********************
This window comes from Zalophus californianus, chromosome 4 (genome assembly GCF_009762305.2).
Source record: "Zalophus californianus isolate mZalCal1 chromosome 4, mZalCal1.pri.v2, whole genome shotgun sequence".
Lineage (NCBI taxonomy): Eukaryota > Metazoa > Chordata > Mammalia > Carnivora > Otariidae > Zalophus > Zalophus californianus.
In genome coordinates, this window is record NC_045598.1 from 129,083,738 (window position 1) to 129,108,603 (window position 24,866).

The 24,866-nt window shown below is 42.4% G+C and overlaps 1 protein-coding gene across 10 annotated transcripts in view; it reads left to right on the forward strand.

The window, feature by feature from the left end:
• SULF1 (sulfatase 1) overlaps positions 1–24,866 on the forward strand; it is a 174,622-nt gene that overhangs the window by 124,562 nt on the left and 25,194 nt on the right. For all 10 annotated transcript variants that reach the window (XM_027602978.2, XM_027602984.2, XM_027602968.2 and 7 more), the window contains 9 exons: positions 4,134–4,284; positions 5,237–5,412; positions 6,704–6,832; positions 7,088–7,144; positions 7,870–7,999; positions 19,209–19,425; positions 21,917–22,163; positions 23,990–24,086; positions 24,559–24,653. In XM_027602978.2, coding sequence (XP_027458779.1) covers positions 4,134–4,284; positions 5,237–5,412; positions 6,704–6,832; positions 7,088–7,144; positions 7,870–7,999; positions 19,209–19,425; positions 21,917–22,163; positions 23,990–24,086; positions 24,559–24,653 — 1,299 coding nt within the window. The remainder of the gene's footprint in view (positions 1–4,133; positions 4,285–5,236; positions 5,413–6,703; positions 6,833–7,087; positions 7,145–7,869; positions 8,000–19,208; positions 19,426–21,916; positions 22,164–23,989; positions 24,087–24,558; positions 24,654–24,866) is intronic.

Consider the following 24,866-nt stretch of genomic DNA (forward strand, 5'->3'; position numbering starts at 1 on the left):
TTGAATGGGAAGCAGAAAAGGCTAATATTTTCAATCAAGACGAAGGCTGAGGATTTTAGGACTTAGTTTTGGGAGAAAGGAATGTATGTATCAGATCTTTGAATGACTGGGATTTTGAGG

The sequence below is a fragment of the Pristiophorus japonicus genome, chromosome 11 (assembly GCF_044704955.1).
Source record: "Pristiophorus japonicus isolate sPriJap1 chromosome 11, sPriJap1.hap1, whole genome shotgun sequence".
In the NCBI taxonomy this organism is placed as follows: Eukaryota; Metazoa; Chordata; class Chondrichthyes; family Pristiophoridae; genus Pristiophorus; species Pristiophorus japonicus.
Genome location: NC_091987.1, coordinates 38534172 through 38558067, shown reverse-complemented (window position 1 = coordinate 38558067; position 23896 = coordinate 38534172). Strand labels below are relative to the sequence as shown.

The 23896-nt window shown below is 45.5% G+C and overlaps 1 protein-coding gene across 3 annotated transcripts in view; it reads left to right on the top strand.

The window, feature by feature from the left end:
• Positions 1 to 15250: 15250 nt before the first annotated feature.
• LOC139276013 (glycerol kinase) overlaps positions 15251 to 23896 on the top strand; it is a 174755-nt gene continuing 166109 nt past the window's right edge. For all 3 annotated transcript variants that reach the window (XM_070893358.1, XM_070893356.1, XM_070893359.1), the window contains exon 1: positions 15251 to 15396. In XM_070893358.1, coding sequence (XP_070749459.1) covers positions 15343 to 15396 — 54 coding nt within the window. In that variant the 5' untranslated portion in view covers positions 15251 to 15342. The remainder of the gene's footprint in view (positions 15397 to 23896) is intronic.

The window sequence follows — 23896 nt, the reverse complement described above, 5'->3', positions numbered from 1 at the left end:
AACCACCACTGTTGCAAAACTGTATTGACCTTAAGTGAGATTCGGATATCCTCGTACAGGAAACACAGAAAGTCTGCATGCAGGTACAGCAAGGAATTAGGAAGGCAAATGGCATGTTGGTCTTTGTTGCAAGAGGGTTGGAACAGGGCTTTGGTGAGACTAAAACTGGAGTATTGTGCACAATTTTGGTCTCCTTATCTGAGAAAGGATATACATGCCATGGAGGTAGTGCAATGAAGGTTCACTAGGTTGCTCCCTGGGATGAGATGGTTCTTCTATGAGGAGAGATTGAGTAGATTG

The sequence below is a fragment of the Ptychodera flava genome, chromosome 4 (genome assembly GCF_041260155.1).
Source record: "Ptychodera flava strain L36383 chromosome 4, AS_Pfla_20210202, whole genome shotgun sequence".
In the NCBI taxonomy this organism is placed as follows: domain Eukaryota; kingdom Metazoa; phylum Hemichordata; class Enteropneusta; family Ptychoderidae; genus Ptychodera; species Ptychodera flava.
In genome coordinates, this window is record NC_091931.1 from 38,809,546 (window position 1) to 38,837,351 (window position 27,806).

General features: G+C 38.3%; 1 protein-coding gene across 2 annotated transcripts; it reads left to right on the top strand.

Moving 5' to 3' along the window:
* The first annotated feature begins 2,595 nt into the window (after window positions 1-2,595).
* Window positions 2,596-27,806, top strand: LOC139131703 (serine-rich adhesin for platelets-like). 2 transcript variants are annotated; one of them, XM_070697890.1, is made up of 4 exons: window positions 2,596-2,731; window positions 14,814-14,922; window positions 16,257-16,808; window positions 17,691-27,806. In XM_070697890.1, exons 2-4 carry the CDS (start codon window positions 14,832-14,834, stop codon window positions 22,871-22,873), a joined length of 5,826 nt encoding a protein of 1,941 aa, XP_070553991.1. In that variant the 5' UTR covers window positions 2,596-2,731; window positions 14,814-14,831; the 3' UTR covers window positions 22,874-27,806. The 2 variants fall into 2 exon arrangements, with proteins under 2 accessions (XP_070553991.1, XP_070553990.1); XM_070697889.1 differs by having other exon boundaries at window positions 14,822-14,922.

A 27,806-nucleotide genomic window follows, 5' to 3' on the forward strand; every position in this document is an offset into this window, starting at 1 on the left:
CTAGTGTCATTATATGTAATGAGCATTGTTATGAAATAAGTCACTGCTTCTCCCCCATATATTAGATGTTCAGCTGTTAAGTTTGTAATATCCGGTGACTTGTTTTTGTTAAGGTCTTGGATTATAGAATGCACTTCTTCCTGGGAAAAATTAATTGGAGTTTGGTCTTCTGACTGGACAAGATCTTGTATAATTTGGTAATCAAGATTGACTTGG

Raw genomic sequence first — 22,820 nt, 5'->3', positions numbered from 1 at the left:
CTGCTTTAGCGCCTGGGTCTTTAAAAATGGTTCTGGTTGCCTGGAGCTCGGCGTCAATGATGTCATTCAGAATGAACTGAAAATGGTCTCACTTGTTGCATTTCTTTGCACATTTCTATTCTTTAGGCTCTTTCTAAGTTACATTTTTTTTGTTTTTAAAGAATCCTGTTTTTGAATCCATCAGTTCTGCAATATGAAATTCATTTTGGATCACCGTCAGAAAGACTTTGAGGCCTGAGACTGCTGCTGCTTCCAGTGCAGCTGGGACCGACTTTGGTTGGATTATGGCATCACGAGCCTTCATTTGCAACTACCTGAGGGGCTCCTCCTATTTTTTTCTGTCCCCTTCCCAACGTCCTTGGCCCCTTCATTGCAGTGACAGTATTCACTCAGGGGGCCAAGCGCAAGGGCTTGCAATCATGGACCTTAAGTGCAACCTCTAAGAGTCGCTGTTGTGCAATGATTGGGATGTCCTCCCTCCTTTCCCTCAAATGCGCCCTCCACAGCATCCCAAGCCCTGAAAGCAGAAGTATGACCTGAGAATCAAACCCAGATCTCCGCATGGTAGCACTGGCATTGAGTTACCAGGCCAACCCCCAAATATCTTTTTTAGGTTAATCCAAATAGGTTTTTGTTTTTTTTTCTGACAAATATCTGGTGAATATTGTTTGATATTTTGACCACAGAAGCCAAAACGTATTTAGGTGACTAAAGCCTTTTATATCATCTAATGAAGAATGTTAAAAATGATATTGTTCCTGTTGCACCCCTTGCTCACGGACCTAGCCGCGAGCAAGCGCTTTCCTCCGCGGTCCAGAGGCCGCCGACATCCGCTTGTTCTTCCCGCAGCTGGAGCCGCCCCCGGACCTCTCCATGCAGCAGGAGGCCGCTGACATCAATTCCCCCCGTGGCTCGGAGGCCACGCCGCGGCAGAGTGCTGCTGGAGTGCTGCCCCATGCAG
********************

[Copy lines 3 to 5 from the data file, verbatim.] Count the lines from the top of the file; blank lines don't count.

Lineage (NCBI taxonomy): Eukaryota > Metazoa > Chordata > Mammalia > Carnivora > Otariidae > Zalophus > Zalophus californianus.
In genome coordinates, this window is record NC_045598.1 from 129,083,738 (window position 1) to 129,108,603 (window position 24,866).

The 24,866-nt window shown below is 42.4% G+C and overlaps 1 protein-coding gene across 10 annotated transcripts in view; it reads left to right on the forward strand.